|Publication number||US6012437 A|
|Application number||US 09/110,165|
|Publication date||Jan 11, 2000|
|Filing date||Jul 6, 1998|
|Priority date||Jul 6, 1998|
|Also published as||EP0971113A2, EP0971113A3|
|Publication number||09110165, 110165, US 6012437 A, US 6012437A, US-A-6012437, US6012437 A, US6012437A|
|Inventors||Subbaraya Radhamohan, Mark Leonard, David Turner|
|Original Assignee||Eaton Corporation|
|Export Citation||BiBTeX, EndNote, RefMan|
|Patent Citations (6), Referenced by (44), Classifications (12), Legal Events (6)|
|External Links: USPTO, USPTO Assignment, Espacenet|
The present invention relates to an exhaust gas recirculation system for controlling the flow of exhaust gas from an exhaust gas passage to an engine intake passage of an internal combustion engine. More particularly, the present invention relates to control logic for an electrical actuator of such a system.
Exhaust gas recirculation (EGR) systems are employed in automotive vehicles in order to help reduce various engine emissions. Such systems typically employ a EGR valve that is disposed between the engine exhaust manifold and the engine intake manifold, and operable, when in an open position, to recirculate exhaust gas from the exhaust side of the engine back to the intake side.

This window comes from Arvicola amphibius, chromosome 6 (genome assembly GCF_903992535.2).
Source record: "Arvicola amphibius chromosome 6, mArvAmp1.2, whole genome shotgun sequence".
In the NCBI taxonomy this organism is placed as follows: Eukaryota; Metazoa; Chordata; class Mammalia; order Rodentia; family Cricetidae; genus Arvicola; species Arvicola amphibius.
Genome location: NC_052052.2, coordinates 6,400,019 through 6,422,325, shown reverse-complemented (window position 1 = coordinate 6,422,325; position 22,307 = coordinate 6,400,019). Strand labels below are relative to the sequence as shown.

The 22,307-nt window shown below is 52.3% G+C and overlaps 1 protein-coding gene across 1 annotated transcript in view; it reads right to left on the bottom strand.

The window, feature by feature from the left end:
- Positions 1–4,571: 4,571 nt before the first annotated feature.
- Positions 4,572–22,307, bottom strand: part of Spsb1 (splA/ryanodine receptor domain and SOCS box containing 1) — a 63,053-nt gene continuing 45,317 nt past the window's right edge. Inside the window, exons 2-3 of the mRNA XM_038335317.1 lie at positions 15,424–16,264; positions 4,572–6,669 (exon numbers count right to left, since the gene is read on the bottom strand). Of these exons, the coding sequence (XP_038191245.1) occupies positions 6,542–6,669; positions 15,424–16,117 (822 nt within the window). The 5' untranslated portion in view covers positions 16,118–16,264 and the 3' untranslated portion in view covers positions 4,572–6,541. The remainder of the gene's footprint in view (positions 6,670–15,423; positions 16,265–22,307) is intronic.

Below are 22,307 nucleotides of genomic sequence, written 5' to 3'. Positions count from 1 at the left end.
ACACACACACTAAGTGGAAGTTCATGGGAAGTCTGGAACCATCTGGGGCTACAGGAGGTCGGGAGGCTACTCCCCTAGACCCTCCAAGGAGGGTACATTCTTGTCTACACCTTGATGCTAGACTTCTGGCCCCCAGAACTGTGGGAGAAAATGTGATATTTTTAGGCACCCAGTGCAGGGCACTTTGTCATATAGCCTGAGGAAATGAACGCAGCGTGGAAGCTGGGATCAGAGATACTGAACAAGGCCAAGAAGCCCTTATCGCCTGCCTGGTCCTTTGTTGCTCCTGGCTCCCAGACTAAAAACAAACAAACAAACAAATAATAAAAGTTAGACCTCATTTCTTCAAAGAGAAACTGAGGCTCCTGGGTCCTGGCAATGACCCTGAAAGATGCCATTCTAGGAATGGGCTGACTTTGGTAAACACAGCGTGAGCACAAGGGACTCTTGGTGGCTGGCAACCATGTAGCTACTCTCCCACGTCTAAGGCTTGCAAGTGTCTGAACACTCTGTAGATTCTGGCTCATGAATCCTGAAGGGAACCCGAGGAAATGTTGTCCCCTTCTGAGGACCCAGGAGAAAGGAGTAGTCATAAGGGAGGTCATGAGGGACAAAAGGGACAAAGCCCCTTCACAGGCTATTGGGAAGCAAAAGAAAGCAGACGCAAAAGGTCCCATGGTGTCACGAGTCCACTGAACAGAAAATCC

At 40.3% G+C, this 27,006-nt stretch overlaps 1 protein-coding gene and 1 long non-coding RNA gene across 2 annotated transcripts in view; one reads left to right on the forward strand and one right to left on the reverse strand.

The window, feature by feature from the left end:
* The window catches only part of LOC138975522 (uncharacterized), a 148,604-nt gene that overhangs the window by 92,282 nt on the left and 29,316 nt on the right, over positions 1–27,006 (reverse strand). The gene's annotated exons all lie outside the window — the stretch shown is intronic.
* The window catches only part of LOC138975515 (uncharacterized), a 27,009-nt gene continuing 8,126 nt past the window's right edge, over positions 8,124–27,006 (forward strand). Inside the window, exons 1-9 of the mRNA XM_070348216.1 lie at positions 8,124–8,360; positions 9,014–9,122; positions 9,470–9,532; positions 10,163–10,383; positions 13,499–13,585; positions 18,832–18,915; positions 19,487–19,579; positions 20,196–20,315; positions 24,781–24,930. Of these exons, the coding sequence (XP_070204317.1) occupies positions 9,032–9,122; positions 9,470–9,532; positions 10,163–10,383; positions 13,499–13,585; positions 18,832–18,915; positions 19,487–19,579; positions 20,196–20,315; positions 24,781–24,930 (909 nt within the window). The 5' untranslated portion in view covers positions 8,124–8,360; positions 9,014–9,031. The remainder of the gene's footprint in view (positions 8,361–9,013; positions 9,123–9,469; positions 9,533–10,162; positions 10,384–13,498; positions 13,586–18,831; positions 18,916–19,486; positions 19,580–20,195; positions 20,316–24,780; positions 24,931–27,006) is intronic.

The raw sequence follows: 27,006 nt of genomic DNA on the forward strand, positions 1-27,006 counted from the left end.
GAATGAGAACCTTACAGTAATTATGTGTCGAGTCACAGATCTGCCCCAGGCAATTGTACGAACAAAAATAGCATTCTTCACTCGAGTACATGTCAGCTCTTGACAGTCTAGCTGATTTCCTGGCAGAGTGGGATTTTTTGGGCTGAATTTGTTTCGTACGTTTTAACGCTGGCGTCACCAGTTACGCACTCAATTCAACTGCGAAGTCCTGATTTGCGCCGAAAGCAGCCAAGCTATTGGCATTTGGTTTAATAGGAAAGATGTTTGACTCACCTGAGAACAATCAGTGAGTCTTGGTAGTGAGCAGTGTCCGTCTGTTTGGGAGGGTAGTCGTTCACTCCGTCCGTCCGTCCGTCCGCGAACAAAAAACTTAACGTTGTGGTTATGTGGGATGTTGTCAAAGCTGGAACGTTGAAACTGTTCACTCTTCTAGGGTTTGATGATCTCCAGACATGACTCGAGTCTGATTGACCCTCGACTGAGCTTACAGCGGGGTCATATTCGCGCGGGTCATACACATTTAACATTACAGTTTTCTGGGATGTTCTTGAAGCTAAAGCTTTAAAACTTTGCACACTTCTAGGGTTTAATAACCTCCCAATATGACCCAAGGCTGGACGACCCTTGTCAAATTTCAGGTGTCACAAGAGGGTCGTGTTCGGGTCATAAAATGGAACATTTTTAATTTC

An actuator is employed for moving the EGR valve between its open and closed positions, with the recirculation of exhaust gas being appropriate only at certain times. Typically, the appropriate time for recirculation is when the vehicle is traveling at lower speeds, when the pressure at the intake side of the engine is less than the pressure at the exhaust side of the engine.
Many prior art EGR systems employ air pressure as an actuator. However, in order to achieve more precise control, electrically-actuated EGR valves have also been introduced. One such electrically-actuated EGR valve is disclosed in pending U.S. application Ser. No. 881,622, filed Jun. 24, 1997, that is assigned to the present assignee, the disclosure of which is incorporated herein by reference.